In this 7-Minute Scoop, Mitch discusses the often debated DNR, or Do Not Resuscitate, order. He explains what it really means to sign a DNR, and what it doesn't mean.
Welcome to another 7 Minute Scoop brought to you by Living With Hospice. I'm Mitch Ware, and it's an honor to be with you today.
If you've read the hospice or end of life forums on social media, there seems to be a buzz lately about DNR orders. That's - Do Not Resuscitate. What is the DNR? Well, we're going to get into that today. We're going to talk about what it is and what it isn't. There just seems to be a lot of confusion about what it means exactly what it means and if it's required in a hospice setting. So, that is what we're going to tackle today. Glad you could join us.
For many people, just the mention of DNR is really upsetting. When health care professionals speak to patients and family members about a DNR, all too often, the family believes they hear, "we're going to abandon care and stop all treatment." The negativitism confuses many people who think that approving a DNR order gives medical staff permission to terminate their loved one's life. Or they may be reluctant to agree to the order because, well, they feel guilty that they're not doing everything that they can to help their loved one as they feel that they should to them. It's a feeling of giving up and I get that. I too was at that point in my thinking at one time. I think a lot of the reservation revolves around pretty much a basic misunderstanding of what a DNR actually is. So, let's start with what the heck is a DNR.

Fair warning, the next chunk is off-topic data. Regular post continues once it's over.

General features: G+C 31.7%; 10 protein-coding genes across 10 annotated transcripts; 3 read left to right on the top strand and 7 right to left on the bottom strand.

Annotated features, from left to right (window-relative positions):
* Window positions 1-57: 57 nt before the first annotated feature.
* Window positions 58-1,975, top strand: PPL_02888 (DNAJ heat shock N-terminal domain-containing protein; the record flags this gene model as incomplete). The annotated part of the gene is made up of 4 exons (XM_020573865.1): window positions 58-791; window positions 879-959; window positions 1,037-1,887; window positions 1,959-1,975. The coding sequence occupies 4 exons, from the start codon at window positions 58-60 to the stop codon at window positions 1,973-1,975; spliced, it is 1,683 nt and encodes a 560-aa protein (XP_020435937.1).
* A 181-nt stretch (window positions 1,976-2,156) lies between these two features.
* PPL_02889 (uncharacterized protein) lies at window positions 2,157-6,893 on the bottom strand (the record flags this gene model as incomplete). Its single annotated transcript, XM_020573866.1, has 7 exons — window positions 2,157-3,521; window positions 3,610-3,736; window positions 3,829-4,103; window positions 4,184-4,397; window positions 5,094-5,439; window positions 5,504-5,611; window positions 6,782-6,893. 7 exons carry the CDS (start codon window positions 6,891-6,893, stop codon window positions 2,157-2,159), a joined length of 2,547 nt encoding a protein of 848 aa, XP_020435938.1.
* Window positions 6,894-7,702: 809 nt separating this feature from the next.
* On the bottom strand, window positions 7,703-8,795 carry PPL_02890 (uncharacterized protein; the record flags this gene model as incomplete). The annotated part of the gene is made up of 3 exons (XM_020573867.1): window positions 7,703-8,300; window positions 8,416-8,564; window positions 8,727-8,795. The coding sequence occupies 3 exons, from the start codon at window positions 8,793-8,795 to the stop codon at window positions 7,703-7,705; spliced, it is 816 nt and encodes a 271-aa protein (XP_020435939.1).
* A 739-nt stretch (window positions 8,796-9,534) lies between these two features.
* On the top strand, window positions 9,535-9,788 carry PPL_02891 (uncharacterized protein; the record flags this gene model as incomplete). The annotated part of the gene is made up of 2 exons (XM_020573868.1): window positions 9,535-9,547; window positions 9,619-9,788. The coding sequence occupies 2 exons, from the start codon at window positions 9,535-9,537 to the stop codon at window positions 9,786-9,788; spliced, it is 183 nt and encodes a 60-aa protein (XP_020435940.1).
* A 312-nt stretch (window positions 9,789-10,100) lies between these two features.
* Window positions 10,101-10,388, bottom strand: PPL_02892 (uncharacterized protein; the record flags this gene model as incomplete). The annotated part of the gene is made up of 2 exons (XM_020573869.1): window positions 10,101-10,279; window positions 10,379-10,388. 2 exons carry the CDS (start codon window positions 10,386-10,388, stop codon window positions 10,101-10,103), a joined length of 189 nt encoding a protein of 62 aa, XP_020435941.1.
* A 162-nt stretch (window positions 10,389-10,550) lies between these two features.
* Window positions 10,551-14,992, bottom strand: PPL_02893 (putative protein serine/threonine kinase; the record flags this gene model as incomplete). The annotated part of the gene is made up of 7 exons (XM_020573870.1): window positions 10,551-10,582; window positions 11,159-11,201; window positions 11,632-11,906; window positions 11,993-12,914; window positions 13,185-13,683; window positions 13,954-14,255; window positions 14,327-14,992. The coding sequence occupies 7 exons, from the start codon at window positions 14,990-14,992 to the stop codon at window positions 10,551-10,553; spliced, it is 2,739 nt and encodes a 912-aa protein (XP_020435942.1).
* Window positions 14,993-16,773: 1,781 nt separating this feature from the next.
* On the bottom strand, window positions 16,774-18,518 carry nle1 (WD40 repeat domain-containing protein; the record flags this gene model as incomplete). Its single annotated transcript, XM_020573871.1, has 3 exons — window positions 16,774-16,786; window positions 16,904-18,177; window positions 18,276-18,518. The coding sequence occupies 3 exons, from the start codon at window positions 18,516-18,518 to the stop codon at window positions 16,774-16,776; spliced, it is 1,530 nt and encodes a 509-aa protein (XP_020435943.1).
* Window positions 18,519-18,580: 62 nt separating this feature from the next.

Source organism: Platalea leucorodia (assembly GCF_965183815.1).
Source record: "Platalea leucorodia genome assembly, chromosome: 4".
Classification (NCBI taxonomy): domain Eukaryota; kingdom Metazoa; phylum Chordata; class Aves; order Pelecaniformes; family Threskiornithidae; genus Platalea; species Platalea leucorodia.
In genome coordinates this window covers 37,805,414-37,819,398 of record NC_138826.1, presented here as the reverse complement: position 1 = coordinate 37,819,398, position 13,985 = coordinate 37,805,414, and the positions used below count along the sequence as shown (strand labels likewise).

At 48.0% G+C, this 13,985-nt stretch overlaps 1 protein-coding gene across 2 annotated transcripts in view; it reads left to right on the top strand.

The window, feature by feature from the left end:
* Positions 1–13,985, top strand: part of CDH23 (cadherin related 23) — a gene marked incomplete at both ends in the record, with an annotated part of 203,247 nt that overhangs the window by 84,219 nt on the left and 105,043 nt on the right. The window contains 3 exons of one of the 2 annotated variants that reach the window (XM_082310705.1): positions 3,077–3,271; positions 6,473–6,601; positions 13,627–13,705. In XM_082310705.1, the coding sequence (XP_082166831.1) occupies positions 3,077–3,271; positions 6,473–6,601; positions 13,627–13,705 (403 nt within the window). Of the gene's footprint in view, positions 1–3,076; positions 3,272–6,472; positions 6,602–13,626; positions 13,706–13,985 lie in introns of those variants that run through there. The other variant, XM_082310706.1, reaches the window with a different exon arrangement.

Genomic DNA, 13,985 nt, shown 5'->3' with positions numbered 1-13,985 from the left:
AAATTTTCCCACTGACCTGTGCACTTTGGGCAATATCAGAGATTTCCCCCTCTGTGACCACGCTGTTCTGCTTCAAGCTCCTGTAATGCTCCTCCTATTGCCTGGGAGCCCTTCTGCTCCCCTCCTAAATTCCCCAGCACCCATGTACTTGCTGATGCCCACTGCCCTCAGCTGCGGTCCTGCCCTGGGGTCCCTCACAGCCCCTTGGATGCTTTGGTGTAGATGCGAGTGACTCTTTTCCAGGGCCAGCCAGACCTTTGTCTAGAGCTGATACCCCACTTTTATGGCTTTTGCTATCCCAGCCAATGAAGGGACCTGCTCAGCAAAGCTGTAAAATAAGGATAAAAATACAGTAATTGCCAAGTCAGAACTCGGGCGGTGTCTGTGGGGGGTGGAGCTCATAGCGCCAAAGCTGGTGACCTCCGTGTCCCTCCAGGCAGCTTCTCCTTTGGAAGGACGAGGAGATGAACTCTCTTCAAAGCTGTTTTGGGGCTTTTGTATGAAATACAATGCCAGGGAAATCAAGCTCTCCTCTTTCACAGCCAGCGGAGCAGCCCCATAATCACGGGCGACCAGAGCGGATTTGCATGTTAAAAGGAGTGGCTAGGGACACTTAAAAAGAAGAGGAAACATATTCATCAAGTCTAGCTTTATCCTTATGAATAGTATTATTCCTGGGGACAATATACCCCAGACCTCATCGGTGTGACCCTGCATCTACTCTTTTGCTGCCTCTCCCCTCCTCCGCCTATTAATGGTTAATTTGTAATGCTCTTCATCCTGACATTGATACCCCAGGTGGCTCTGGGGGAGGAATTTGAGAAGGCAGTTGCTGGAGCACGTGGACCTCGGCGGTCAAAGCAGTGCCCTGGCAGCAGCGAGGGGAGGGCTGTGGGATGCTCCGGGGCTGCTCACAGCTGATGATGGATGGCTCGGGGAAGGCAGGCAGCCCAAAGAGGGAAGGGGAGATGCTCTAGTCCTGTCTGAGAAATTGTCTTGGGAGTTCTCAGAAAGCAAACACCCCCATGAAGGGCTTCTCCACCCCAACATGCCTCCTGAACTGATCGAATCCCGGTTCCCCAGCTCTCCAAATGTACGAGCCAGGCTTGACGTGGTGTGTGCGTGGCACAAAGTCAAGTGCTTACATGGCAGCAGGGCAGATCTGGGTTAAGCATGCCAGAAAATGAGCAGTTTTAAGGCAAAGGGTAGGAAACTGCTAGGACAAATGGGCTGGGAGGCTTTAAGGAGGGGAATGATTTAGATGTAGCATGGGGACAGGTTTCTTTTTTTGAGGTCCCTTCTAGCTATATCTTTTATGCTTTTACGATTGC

By definition, a DNR is a legal medical directive that states if your heart stops, or you stop breathing, you do not want to be brought back to life via CPR or having a tube stuck down your throat or being intubated in any way. Certainly not attached to a ventilator, which is basically a breathing machine in order to be kept alive. Simple as that. Nothing more, nothing less. That's exactly what it is.
Well, okay, Mitch, so is a DNR required by law for hospice patients?
No, it is not a requirement by law, Medicare nor Medicaid require a DNR
Okay, so can hospice and other agencies require these?
Yes, they can. And yes, they do. It's not a matter of law, but it's a matter of company policy for most all hospice organizations these days.
If people are going to hospice to pass away, why then do these agencies require these DNR s? They're dying anyway?